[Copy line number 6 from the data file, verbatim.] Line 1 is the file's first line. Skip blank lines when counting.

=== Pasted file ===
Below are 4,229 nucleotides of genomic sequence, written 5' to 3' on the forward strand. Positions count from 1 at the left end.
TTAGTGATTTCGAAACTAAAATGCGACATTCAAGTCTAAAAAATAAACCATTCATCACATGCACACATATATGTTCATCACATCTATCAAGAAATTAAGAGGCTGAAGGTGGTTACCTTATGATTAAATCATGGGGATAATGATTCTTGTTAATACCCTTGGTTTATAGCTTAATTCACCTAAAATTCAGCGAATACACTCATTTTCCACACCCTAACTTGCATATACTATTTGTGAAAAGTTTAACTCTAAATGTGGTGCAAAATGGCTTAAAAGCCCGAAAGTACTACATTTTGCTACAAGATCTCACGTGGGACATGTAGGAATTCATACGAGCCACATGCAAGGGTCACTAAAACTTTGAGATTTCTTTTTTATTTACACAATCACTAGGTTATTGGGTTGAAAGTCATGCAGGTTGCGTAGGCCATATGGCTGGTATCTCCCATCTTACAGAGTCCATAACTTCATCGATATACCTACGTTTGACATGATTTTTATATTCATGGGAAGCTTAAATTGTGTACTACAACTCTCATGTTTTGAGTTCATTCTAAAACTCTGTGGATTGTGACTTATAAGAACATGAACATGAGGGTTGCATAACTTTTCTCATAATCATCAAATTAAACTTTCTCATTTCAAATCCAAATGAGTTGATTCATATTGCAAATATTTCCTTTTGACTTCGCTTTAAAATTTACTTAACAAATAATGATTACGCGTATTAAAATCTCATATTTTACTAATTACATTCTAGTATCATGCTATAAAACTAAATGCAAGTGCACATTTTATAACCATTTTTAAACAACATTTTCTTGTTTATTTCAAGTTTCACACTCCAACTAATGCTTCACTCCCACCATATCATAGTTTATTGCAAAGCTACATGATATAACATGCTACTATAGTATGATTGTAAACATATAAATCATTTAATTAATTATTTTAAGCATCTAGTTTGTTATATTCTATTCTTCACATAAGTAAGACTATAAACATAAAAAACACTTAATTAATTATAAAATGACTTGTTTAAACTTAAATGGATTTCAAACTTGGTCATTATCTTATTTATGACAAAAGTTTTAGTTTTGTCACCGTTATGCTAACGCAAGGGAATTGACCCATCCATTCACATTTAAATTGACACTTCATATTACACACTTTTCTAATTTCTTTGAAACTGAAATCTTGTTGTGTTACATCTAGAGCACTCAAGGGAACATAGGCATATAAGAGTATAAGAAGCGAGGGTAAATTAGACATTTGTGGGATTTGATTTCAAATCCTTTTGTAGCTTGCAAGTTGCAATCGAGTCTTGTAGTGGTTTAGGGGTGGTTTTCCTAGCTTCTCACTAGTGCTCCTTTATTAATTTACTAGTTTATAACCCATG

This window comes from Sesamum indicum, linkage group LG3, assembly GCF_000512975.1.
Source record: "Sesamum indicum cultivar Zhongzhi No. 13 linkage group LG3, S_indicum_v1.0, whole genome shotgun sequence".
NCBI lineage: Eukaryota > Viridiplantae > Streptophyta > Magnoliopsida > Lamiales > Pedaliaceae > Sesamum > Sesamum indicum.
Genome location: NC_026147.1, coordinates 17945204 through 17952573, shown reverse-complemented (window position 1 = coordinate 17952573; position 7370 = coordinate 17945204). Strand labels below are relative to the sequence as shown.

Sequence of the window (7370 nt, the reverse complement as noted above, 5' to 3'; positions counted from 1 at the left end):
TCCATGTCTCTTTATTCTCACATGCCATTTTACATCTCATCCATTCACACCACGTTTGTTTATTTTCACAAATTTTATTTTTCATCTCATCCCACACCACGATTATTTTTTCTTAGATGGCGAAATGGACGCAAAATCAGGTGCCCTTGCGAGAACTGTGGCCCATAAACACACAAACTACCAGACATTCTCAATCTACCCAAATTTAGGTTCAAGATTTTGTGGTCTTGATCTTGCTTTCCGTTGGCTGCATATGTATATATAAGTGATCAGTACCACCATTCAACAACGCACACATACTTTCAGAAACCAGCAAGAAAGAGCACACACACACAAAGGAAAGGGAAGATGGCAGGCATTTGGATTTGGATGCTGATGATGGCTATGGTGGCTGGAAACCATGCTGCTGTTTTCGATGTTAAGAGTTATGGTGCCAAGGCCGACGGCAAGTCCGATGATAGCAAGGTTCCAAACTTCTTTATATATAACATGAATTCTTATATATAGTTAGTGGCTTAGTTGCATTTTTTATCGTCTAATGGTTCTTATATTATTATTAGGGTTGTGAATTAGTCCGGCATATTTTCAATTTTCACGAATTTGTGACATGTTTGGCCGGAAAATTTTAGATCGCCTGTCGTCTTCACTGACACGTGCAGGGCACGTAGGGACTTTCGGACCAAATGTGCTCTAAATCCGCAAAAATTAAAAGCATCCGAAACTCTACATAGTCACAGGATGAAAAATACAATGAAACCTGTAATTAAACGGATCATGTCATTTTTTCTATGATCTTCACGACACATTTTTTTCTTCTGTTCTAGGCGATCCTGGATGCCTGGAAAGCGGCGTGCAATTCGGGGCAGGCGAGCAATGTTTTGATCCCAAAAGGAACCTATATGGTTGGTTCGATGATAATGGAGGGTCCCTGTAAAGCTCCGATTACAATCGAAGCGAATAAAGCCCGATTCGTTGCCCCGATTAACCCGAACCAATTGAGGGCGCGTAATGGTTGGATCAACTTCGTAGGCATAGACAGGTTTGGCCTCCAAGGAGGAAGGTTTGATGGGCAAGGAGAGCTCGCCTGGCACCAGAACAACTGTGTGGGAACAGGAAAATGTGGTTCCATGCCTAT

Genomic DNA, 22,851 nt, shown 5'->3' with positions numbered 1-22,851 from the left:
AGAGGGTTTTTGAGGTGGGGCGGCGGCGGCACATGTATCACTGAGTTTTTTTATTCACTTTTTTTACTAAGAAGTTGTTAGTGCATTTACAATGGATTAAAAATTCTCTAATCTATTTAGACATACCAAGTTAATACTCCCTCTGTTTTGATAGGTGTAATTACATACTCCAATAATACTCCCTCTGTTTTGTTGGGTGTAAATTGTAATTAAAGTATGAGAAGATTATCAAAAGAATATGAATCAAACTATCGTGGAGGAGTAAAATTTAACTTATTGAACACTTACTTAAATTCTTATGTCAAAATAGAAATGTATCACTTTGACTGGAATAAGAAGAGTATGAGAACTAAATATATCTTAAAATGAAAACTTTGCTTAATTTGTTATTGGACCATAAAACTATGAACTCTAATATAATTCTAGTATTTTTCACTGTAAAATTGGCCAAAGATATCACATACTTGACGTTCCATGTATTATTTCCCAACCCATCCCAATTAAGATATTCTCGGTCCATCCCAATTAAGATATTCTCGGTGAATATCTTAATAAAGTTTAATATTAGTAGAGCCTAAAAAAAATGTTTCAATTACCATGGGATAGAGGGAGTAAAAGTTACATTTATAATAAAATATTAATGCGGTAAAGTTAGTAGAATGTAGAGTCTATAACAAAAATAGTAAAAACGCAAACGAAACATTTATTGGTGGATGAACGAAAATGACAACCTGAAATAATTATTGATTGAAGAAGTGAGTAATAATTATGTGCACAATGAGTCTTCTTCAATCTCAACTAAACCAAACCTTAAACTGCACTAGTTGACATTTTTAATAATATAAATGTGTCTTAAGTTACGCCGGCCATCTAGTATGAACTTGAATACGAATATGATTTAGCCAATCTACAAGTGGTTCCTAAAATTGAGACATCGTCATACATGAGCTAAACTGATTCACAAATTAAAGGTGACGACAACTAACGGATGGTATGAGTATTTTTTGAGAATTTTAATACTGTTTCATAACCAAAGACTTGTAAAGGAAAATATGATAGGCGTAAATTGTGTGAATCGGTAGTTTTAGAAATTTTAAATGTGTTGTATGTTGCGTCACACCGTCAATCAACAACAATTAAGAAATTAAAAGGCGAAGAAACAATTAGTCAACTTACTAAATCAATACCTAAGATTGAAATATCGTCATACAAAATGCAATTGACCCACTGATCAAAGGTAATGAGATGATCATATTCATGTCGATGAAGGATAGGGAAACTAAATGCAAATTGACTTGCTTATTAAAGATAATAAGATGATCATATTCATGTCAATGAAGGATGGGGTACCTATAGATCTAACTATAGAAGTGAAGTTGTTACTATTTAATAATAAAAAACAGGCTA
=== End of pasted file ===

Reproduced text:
Genome location: NC_026147.1, coordinates 17945204 through 17952573, shown reverse-complemented (window position 1 = coordinate 17952573; position 7370 = coordinate 17945204). Strand labels below are relative to the sequence as shown.